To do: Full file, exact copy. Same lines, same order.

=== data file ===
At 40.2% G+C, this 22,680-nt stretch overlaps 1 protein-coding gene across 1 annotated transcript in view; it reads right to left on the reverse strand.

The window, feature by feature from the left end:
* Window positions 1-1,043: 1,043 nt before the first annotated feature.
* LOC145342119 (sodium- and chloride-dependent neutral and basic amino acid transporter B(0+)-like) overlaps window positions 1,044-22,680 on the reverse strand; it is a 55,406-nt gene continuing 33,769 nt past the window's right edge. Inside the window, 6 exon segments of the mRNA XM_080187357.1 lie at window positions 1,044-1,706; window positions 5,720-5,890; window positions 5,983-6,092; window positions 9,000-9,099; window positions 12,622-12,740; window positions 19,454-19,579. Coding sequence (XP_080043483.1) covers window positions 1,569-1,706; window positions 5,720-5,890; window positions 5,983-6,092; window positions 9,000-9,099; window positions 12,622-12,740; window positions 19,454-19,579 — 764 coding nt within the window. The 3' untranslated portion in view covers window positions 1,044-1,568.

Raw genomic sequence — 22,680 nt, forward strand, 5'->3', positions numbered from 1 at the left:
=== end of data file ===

At 40.2% G+C, this 22,680-nt stretch overlaps 1 protein-coding gene across 1 annotated transcript in view; it reads right to left on the reverse strand.

The window, feature by feature from the left end:
* Window positions 1-1,043: 1,043 nt before the first annotated feature.
* LOC145342119 (sodium- and chloride-dependent neutral and basic amino acid transporter B(0+)-like) overlaps window positions 1,044-22,680 on the reverse strand; it is a 55,406-nt gene continuing 33,769 nt past the window's right edge. Inside the window, 6 exon segments of the mRNA XM_080187357.1 lie at window positions 1,044-1,706; window positions 5,720-5,890; window positions 5,983-6,092; window positions 9,000-9,099; window positions 12,622-12,740; window positions 19,454-19,579. Coding sequence (XP_080043483.1) covers window positions 1,569-1,706; window positions 5,720-5,890; window positions 5,983-6,092; window positions 9,000-9,099; window positions 12,622-12,740; window positions 19,454-19,579 — 764 coding nt within the window. The 3' untranslated portion in view covers window positions 1,044-1,568.

Raw genomic sequence — 22,680 nt, forward strand, 5'->3', positions numbered from 1 at the left: